Deterring Chemical and Biological Attacks
THE U.S. GOVERNMENT should reexamine its program for chemical and biological weapons defense, according to a recent report by the RAND Corporation. The program should focus more on dissuading adversaries from even developing or using such weapons, suggest the RAND researchers.
The report, titled Early Observations on Possible Defenses by the Emerging Threat Project, highlights the major challenges of the U.S. chemical and biological agent (CB) program. First, due to secrecy in chemical and biological weapon development by adversaries, it can be a difficult intelligence undertaking that could take years before defense agents find out about the development of such weapons. Additionally, it might take years more to figure out a way to defend against such weapons.
Although physical countermeasures such as safety suits offer some protection against any type of biological or chemical warfare, the current program is only focusing on defending against agents that have already been identified and validated, says RAND researcher Bruce W. Bennett. “But what of new agents developed specifically to exploit limitations in the existing CB defenses? What if detection is the trigger for donning protective gear, and U.S. detectors are incapable of sensing new categories of agents? These concerns pose real challenges for a program that delays the development of an operational defense strategy until potential CB threat agents are validated and well characterized," states the report.
Bennett tells Security Management, “it can easily take 10 to 20 years after an adversary has come up with a new chemical or biological agent for us to find out about it and be able to adequately confirm it.”
He goes on to note how, “that may have worked okay historically when science wasn’t advancing as rapidly as it is now. But in the current time frame, that kind of an approach is going to put us behind adversaries and leave us potentially vulnerable.”
For that reason, the report’s authors urge the Pentagon to augment current work with an increased emphasis on dissuasion and deterrence. “If you go back to the Cold War, if we didn’t deter the Soviet Union from using its nuclear weapons, we were going to be fighting a nuclear war. And we didn’t want to fight a nuclear war…. Similarly, with chemical and biological agents today, especially new ones, which may jeopardize our existing protections, we don’t want to fight a war with an adversary using those,” says Bennett. He adds that the use of dissuasion to convince adversaries not to develop those agents in the first place, and deterrence, to convince adversaries not to use what they develop, is best.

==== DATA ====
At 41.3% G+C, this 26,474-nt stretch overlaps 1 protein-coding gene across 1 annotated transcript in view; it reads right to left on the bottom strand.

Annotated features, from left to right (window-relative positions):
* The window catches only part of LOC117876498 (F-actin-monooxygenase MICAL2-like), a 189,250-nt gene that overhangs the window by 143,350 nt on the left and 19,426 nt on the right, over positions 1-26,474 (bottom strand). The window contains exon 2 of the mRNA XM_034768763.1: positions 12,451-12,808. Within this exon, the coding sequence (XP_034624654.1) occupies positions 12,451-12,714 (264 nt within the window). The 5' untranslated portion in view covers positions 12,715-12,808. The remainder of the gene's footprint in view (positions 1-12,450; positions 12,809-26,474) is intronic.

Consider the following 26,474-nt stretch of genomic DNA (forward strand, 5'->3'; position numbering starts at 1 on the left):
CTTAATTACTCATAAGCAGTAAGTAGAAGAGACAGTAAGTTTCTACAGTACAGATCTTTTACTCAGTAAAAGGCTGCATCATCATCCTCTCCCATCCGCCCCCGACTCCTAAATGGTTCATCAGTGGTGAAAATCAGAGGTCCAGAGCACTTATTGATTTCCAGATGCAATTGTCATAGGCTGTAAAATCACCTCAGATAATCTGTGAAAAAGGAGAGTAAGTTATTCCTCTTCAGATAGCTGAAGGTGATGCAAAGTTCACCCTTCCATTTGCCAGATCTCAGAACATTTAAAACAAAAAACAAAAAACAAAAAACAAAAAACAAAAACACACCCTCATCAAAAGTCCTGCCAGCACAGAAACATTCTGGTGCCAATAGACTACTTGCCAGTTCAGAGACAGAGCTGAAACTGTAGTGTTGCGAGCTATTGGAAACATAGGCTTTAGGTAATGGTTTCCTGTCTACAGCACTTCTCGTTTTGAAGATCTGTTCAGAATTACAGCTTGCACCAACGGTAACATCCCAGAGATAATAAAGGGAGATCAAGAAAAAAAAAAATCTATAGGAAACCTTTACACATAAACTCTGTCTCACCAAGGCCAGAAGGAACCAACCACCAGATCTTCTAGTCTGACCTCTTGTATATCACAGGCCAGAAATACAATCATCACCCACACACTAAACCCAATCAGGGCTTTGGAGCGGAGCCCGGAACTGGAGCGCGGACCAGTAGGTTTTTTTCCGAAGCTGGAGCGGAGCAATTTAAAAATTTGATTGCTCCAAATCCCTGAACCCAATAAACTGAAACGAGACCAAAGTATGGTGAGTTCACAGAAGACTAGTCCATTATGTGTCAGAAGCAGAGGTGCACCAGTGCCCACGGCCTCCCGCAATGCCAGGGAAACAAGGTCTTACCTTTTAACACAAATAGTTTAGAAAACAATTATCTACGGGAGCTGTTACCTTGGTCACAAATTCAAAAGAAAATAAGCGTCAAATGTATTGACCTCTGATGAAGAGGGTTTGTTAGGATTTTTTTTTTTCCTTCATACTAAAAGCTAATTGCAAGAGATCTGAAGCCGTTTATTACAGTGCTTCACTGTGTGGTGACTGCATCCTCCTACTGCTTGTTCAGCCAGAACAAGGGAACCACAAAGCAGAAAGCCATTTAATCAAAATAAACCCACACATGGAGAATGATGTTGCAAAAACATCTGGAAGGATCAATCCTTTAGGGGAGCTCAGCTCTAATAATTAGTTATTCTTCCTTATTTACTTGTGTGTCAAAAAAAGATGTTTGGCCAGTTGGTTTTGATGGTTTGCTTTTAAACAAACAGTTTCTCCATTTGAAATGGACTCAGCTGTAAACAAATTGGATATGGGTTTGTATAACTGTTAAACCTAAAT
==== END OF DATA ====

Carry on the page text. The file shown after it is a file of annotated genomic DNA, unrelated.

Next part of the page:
One of the ways to enable dissuasion and deterrence, according to the report’s authors, is to make the program implementation much more dynamic. “Today, if you buy a new protective suit against a chemical weapon, it will take maybe five to 10 years to develop the suit and then we produce four million of them, and that takes another decade or two, and so the program looks like it is very slowly evolving, it’s not dynamic,” explains Bennett. He says that one way to make the program more progressive and dynamic is if “we do a lot more rapid prototyping, which is to say that you discover new classes of threats that may exist, rather than wait 10 years until you’ve got the perfect solution. You try very rapidly to field at least partial solutions. And you don’t buy four million suits, you buy...a hundred thousand of the next generation.”
By purchasing new increments of suits as changes are made, the program is continually evolving, and an adversary would see that it would not take as many years for the United States to protect against any chemical and biological weapons. And that “tends to push them much more to be deterred or dissuaded from pursuing chemical agents or new biological agents,” says Bennett.
Another recommendation is to study specifically how chemicals or biological compounds cause human damage, rather than focusing just on what an adversary may be developing. “So what we’re really saying is, let’s take modern genetic engineering, let’s take chemical practices, and apply them to defense,” says Bennett. The goal would be to “work out the basic science behind how chemicals or biological compounds affect people, and work out with that how those can be defeated.”
That’s not currently the main focus, perhaps because it’s costly. Bennett concedes that such an approach would be expensive, but he thinks it’s the right direction.